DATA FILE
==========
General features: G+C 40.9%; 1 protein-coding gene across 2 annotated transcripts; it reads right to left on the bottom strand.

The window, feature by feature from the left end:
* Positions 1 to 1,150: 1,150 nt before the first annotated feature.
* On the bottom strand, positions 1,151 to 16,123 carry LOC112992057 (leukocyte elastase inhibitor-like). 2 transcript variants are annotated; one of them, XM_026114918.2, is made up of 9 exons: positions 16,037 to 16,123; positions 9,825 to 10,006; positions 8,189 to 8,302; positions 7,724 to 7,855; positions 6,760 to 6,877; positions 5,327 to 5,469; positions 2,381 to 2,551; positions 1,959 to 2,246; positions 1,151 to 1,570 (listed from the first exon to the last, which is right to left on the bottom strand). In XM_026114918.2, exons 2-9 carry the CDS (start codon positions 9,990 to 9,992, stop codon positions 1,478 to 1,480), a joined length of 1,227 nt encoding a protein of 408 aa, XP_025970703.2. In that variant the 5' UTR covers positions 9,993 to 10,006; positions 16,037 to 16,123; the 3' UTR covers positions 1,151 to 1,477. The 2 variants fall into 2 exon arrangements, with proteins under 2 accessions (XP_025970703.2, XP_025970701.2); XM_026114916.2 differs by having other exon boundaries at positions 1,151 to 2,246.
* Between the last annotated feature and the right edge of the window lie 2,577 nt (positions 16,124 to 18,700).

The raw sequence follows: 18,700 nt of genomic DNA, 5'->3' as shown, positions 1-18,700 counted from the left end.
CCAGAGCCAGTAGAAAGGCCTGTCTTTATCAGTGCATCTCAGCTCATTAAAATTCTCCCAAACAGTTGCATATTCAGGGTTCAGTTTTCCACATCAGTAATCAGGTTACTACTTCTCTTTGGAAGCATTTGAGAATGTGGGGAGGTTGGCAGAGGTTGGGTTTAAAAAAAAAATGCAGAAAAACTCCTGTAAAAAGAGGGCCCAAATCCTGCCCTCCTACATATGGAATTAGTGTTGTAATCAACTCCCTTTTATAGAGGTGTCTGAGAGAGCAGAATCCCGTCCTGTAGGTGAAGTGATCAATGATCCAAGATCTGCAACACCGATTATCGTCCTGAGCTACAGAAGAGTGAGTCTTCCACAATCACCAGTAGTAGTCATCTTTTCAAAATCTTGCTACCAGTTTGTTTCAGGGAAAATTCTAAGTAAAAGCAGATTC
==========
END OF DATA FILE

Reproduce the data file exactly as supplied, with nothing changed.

General features: G+C 40.9%; 1 protein-coding gene across 2 annotated transcripts; it reads right to left on the bottom strand.

The window, feature by feature from the left end:
* Positions 1 to 1,150: 1,150 nt before the first annotated feature.
* On the bottom strand, positions 1,151 to 16,123 carry LOC112992057 (leukocyte elastase inhibitor-like). 2 transcript variants are annotated; one of them, XM_026114918.2, is made up of 9 exons: positions 16,037 to 16,123; positions 9,825 to 10,006; positions 8,189 to 8,302; positions 7,724 to 7,855; positions 6,760 to 6,877; positions 5,327 to 5,469; positions 2,381 to 2,551; positions 1,959 to 2,246; positions 1,151 to 1,570 (listed from the first exon to the last, which is right to left on the bottom strand). In XM_026114918.2, exons 2-9 carry the CDS (start codon positions 9,990 to 9,992, stop codon positions 1,478 to 1,480), a joined length of 1,227 nt encoding a protein of 408 aa, XP_025970703.2. In that variant the 5' UTR covers positions 9,993 to 10,006; positions 16,037 to 16,123; the 3' UTR covers positions 1,151 to 1,477. The 2 variants fall into 2 exon arrangements, with proteins under 2 accessions (XP_025970703.2, XP_025970701.2); XM_026114916.2 differs by having other exon boundaries at positions 1,151 to 2,246.
* Between the last annotated feature and the right edge of the window lie 2,577 nt (positions 16,124 to 18,700).

The raw sequence follows: 18,700 nt of genomic DNA, 5'->3' as shown, positions 1-18,700 counted from the left end.
CCAGAGCCAGTAGAAAGGCCTGTCTTTATCAGTGCATCTCAGCTCATTAAAATTCTCCCAAACAGTTGCATATTCAGGGTTCAGTTTTCCACATCAGTAATCAGGTTACTACTTCTCTTTGGAAGCATTTGAGAATGTGGGGAGGTTGGCAGAGGTTGGGTTTAAAAAAAAAATGCAGAAAAACTCCTGTAAAAAGAGGGCCCAAATCCTGCCCTCCTACATATGGAATTAGTGTTGTAATCAACTCCCTTTTATAGAGGTGTCTGAGAGAGCAGAATCCCGTCCTGTAGGTGAAGTGATCAATGATCCAAGATCTGCAACACCGATTATCGTCCTGAGCTACAGAAGAGTGAGTCTTCCACAATCACCAGTAGTAGTCATCTTTTCAAAATCTTGCTACCAGTTTGTTTCAGGGAAAATTCTAAGTAAAAGCAGATTC